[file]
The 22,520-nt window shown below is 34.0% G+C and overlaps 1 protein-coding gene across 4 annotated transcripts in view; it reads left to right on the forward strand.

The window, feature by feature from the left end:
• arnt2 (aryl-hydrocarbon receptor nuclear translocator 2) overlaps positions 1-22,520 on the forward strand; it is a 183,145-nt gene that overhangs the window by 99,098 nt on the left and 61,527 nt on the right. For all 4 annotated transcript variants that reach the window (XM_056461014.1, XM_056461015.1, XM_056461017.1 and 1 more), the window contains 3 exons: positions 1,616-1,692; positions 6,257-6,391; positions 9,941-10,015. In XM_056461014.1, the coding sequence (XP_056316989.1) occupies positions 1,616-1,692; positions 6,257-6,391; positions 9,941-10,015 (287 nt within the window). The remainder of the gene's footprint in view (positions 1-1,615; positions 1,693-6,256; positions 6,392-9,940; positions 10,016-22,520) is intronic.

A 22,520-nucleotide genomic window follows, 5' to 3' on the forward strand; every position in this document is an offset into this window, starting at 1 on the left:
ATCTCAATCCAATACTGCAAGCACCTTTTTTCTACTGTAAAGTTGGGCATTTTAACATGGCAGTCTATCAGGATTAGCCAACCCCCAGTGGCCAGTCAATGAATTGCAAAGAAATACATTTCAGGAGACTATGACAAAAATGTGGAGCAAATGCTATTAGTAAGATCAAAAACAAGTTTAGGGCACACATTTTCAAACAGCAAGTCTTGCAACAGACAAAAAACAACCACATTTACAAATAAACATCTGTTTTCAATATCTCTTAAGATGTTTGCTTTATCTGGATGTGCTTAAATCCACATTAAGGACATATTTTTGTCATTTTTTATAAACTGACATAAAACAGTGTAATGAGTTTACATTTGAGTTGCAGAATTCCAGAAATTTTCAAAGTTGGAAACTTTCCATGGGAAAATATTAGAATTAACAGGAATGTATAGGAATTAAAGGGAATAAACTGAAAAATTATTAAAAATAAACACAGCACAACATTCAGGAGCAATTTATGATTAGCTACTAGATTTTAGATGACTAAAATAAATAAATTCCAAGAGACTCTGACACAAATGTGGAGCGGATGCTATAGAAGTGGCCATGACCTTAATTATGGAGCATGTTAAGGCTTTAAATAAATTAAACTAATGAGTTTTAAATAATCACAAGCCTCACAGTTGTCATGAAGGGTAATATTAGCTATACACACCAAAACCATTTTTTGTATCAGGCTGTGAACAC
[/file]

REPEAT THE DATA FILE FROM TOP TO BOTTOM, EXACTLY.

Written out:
The 22,520-nt window shown below is 34.0% G+C and overlaps 1 protein-coding gene across 4 annotated transcripts in view; it reads left to right on the forward strand.

The window, feature by feature from the left end:
• arnt2 (aryl-hydrocarbon receptor nuclear translocator 2) overlaps positions 1-22,520 on the forward strand; it is a 183,145-nt gene that overhangs the window by 99,098 nt on the left and 61,527 nt on the right. For all 4 annotated transcript variants that reach the window (XM_056461014.1, XM_056461015.1, XM_056461017.1 and 1 more), the window contains 3 exons: positions 1,616-1,692; positions 6,257-6,391; positions 9,941-10,015. In XM_056461014.1, the coding sequence (XP_056316989.1) occupies positions 1,616-1,692; positions 6,257-6,391; positions 9,941-10,015 (287 nt within the window). The remainder of the gene's footprint in view (positions 1-1,615; positions 1,693-6,256; positions 6,392-9,940; positions 10,016-22,520) is intronic.

A 22,520-nucleotide genomic window follows, 5' to 3' on the forward strand; every position in this document is an offset into this window, starting at 1 on the left:
ATCTCAATCCAATACTGCAAGCACCTTTTTTCTACTGTAAAGTTGGGCATTTTAACATGGCAGTCTATCAGGATTAGCCAACCCCCAGTGGCCAGTCAATGAATTGCAAAGAAATACATTTCAGGAGACTATGACAAAAATGTGGAGCAAATGCTATTAGTAAGATCAAAAACAAGTTTAGGGCACACATTTTCAAACAGCAAGTCTTGCAACAGACAAAAAACAACCACATTTACAAATAAACATCTGTTTTCAATATCTCTTAAGATGTTTGCTTTATCTGGATGTGCTTAAATCCACATTAAGGACATATTTTTGTCATTTTTTATAAACTGACATAAAACAGTGTAATGAGTTTACATTTGAGTTGCAGAATTCCAGAAATTTTCAAAGTTGGAAACTTTCCATGGGAAAATATTAGAATTAACAGGAATGTATAGGAATTAAAGGGAATAAACTGAAAAATTATTAAAAATAAACACAGCACAACATTCAGGAGCAATTTATGATTAGCTACTAGATTTTAGATGACTAAAATAAATAAATTCCAAGAGACTCTGACACAAATGTGGAGCGGATGCTATAGAAGTGGCCATGACCTTAATTATGGAGCATGTTAAGGCTTTAAATAAATTAAACTAATGAGTTTTAAATAATCACAAGCCTCACAGTTGTCATGAAGGGTAATATTAGCTATACACACCAAAACCATTTTTTGTATCAGGCTGTGAACAC